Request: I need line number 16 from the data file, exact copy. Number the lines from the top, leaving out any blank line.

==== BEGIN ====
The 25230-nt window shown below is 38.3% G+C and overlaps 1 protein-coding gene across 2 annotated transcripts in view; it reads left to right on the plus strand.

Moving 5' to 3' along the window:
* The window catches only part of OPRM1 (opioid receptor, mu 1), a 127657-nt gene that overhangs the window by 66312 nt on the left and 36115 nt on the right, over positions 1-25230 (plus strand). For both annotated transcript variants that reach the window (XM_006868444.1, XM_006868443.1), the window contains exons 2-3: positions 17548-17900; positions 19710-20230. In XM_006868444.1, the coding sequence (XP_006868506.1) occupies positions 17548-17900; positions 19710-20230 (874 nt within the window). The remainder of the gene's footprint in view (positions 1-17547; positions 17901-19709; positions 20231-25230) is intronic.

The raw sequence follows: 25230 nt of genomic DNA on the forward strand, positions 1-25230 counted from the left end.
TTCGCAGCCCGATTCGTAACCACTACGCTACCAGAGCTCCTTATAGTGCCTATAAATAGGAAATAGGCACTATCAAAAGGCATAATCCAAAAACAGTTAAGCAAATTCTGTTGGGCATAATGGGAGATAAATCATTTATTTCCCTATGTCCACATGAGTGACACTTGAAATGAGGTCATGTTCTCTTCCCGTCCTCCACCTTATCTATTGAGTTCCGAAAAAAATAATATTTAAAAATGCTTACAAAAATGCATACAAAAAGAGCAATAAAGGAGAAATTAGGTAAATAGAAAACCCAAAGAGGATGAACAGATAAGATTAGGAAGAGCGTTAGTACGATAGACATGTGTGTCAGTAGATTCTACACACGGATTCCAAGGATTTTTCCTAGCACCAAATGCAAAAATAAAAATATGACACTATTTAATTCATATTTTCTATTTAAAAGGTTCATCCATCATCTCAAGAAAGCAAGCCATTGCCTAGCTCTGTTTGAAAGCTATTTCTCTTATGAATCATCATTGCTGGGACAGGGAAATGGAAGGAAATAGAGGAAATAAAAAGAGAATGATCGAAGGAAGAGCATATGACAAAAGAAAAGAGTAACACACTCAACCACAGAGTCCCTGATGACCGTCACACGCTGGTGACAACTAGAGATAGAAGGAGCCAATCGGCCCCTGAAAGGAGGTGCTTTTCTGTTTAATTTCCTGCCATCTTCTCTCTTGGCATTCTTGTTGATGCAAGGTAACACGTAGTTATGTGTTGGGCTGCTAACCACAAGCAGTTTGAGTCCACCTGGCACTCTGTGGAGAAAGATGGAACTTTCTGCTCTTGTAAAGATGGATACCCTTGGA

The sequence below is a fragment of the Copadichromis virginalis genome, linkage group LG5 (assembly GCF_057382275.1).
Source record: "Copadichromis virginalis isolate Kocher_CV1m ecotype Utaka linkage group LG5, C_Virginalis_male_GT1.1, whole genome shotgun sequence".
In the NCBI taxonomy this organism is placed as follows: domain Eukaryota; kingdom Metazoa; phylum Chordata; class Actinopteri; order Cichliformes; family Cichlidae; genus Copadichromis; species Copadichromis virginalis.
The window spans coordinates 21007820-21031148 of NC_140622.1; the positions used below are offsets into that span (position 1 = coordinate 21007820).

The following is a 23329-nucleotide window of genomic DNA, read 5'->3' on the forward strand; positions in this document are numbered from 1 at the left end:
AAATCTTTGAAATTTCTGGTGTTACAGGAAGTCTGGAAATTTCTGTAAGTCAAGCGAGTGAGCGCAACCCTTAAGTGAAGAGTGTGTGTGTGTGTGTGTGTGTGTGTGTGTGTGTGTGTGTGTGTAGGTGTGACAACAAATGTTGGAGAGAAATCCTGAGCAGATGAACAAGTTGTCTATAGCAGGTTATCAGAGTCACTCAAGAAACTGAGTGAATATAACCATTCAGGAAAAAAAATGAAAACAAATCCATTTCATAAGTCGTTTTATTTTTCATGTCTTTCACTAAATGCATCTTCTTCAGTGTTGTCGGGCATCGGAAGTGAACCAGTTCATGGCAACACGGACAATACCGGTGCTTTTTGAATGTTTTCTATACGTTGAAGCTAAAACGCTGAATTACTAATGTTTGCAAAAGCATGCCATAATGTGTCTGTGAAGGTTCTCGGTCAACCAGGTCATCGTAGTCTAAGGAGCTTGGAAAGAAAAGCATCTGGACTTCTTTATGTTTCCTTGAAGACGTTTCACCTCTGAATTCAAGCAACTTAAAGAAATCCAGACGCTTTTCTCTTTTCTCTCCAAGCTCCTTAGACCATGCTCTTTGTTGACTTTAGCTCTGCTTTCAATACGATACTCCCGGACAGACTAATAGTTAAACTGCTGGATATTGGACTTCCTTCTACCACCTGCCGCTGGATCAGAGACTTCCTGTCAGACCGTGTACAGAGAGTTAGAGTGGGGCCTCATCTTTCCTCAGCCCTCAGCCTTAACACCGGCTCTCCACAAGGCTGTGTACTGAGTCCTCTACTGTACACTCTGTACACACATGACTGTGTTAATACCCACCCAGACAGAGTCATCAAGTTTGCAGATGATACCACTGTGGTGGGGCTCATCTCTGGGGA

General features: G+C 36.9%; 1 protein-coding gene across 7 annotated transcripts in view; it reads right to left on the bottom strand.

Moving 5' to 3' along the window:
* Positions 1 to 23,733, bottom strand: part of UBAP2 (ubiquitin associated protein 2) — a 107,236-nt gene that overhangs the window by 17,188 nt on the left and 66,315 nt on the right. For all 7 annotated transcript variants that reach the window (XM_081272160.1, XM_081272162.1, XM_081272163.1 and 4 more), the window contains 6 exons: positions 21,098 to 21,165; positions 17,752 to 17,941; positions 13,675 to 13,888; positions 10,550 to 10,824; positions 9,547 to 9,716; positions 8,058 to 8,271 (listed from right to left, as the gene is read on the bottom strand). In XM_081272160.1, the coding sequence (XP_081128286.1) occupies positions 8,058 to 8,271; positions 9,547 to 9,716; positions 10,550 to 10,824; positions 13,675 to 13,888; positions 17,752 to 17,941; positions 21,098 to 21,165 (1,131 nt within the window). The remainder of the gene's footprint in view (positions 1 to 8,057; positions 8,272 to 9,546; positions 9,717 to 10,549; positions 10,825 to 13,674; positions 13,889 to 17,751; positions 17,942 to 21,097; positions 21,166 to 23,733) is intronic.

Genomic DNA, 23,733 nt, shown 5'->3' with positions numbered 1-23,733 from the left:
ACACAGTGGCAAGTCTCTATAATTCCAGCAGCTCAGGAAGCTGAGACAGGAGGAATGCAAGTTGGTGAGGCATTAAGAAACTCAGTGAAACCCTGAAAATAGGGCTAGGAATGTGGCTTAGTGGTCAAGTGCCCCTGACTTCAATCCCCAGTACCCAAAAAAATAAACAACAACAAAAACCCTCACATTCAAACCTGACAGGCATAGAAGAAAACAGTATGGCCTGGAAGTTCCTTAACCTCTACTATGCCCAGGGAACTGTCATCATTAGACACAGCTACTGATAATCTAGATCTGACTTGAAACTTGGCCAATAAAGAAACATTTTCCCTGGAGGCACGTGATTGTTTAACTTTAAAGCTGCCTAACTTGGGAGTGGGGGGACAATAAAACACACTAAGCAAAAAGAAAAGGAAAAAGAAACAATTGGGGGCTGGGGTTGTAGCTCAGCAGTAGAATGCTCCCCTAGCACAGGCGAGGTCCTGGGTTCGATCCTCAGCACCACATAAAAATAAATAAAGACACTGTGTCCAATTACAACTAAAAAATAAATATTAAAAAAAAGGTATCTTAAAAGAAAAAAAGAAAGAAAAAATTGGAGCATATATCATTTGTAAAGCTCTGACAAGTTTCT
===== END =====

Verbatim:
ACACAGTGGCAAGTCTCTATAATTCCAGCAGCTCAGGAAGCTGAGACAGGAGGAATGCAAGTTGGTGAGGCATTAAGAAACTCAGTGAAACCCTGAAAATAGGGCTAGGAATGTGGCTTAGTGGTCAAGTGCCCCTGACTTCAATCCCCAGTACCCAAAAAAATAAACAACAACAAAAACCCTCACATTCAAACCTGACAGGCATAGAAGAAAACAGTATGGCCTGGAAGTTCCTTAACCTCTACTATGCCCAGGGAACTGTCATCATTAGACACAGCTACTGATAATCTAGATCTGACTTGAAACTTGGCCAATAAAGAAACATTTTCCCTGGAGGCACGTGATTGTTTAACTTTAAAGCTGCCTAACTTGGGAGTGGGGGGACAATAAAACACACTAAGCAAAAAGAAAAGGAAAAAGAAACAATTGGGGGCTGGGGTTGTAGCTCAGCAGTAGAATGCTCCCCTAGCACAGGCGAGGTCCTGGGTTCGATCCTCAGCACCACATAAAAATAAATAAAGACACTGTGTCCAATTACAACTAAAAAATAAATATTAAAAAAAAGGTATCTTAAAAGAAAAAAAGAAAGAAAAAATTGGAGCATATATCATTTGTAAAGCTCTGACAAGTTTCT